The child’s father was out of town on business and, as I did not want her to drive herself to the hospital where I would meet her, I left work early and picked her up. As we sat in the triage area, a knowing came over me. Her neck had darkened more and the pain in her legs and back was now as debilitating as it was back in 2003 when she was diagnosed with sickle-cell anaemia.
Hours later, a young doctor came in and checked the chart, the baby’s heart rate and in ten minutes was about to discharge my daughter with a prescription for painkillers.
Know Your Medical History
My daughter has big eyes – and they are as communicative as mine. She turned them on me and I could see the fear and question, “What do you think, Mommy?” She did not have to ask twice. I was piercing into that intern with my own gaze, slashing him with caustic words, dismissing his diagnosis as the same misdiagnosis that was done over a decade ago. “That is unacceptable,” I said, detailing:
- my daughter’s journey with sickle-cell anaemia
- my journey as the carrier of the trait and one whose iron level has been officially diagnosed as abnormal
- the similarities in her physical presentation as mine when I lost my first child, and
- the fact that the well-known Edmonton-based obstetrician had not properly managed my daughter’s prenatal care (in my “expert” opinion) – no folic acid, no iron supplements, no monitoring of her sickle cells, no amniocentesis and absolutely no testing to see whether the baby was thriving in the tummy of a woman whose pre-existing condition made her extremely high risk.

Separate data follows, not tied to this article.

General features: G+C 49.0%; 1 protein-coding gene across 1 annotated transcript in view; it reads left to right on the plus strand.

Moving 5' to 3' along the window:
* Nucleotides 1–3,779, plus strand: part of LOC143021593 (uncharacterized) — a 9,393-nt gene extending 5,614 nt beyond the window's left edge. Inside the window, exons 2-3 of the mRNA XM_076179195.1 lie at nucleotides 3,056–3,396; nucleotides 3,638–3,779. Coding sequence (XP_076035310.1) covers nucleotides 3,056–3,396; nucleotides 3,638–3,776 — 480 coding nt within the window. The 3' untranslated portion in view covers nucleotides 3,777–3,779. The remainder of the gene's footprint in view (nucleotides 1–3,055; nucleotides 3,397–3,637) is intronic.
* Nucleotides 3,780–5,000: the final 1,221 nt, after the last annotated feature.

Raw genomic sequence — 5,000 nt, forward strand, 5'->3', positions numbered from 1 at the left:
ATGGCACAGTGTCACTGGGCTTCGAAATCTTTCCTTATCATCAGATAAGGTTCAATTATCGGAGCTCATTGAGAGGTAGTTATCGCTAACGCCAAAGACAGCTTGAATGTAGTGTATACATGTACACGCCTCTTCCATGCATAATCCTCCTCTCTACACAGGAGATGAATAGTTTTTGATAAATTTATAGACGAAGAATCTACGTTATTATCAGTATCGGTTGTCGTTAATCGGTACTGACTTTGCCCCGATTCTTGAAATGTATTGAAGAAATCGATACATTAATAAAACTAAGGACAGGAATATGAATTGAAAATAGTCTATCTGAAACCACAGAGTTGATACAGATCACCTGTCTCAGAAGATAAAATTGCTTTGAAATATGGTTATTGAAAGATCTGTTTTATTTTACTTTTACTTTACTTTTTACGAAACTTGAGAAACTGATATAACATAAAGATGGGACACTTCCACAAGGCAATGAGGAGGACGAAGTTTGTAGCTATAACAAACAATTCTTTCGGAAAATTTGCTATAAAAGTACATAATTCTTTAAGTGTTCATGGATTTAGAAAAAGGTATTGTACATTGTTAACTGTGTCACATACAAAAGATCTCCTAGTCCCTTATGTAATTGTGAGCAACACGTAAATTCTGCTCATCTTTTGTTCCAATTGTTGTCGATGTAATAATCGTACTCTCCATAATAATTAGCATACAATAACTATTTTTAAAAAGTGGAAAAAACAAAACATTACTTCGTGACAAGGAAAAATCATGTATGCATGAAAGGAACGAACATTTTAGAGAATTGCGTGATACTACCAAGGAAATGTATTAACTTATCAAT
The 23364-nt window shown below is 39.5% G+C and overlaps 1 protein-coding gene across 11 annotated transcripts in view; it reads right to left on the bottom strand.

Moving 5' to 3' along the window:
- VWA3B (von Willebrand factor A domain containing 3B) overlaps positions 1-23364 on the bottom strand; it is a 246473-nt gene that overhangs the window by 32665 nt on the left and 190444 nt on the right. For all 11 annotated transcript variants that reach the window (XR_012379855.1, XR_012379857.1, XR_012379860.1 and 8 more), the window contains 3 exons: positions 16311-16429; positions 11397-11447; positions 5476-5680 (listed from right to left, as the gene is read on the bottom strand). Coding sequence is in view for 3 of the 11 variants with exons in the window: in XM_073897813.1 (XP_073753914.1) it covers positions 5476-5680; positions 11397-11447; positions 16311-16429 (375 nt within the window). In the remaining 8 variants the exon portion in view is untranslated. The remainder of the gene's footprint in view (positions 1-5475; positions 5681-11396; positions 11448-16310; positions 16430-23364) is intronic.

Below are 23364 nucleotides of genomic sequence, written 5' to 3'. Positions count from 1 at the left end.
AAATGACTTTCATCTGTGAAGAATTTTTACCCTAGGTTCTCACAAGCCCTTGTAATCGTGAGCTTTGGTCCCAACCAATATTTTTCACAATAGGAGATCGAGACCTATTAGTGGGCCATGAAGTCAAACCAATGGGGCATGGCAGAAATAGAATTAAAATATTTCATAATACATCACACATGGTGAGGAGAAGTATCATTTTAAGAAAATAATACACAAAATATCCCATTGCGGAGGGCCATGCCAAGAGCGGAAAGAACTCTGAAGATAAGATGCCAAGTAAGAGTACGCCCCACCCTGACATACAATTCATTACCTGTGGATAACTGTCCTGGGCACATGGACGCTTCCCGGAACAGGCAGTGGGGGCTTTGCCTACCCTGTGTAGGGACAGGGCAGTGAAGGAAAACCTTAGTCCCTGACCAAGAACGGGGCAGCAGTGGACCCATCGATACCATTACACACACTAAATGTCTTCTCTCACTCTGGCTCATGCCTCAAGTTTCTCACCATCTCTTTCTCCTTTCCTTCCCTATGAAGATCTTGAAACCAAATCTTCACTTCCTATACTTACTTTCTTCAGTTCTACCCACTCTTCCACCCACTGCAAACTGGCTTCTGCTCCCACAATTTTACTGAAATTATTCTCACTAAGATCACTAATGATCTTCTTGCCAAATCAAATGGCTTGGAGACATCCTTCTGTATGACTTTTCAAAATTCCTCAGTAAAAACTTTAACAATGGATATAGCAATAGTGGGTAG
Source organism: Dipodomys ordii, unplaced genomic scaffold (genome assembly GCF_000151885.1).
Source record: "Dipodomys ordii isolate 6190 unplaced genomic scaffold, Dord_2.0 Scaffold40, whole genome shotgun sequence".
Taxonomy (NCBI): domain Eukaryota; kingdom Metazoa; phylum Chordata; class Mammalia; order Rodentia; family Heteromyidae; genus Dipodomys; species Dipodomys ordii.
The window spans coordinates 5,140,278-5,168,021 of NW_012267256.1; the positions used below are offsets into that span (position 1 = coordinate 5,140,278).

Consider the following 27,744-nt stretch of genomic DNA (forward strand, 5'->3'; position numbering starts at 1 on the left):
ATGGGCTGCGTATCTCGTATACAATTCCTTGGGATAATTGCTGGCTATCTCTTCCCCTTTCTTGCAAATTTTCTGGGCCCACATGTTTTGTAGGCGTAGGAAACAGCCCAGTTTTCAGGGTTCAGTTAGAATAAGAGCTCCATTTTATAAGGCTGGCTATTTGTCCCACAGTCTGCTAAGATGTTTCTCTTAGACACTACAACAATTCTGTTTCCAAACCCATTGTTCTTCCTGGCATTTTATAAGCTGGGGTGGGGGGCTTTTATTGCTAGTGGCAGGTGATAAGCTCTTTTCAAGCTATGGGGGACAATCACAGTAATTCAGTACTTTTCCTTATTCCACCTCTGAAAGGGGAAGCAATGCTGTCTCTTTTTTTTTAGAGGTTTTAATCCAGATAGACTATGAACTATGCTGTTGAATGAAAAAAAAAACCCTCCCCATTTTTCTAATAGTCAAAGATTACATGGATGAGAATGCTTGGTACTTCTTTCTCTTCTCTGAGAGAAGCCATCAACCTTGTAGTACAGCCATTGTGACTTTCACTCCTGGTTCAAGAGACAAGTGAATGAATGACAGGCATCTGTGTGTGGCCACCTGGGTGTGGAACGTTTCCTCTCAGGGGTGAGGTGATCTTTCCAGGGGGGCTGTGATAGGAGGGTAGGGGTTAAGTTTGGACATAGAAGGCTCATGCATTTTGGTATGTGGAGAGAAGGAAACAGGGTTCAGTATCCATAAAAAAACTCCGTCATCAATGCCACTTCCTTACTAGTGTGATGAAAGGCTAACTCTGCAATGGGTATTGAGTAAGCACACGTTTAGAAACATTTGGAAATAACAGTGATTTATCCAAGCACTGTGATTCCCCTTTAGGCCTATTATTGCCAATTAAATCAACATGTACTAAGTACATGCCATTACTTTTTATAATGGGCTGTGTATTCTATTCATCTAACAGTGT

The poor intern ran out and called a top-level obstetrician-surgeon. Due to our medical history, it was important that all conditions were taken into consideration before making a decision. We were relieved to see the intern contacting someone with more experience to help him make the right decision
We were thankful to see our case being handled by people above the intern, just so we had confidence that the correct decision would be made. When the intern returned, that was around 11:00 p.m., five hours or more since we were at the hospital. By midnight, the decision was made to deliver the baby by C-section. If I had not built up the courage to tell the intern that I was deeply unhappy and unsatisfied by his diagnosis, then who knows what could have happened.
Mahalia was born at 1:39 a.m. on July 1, 2014 – Canada Day – weighing 4 lbs 1 ounce.
Her parents were worried but I was not overly. There was a team of prayer warriors ministering to her – the Sisters of my then-secret Facebook group, Daughters Of Sheba, her grandfather and his family in Jamaica, my then 2,000+ followers on Twitter and friends of my daughter all over Edmonton and the world.
Through this journey, I realised why my first child died. My mother had also lost a child – who knows whether the medical issues were exactly the same. Mahalia broke a cycle of child death in our family.
Today, I have a second granddaughter, two-plus years old. She came at the time expected – no emergency there. We are blessed to have them both.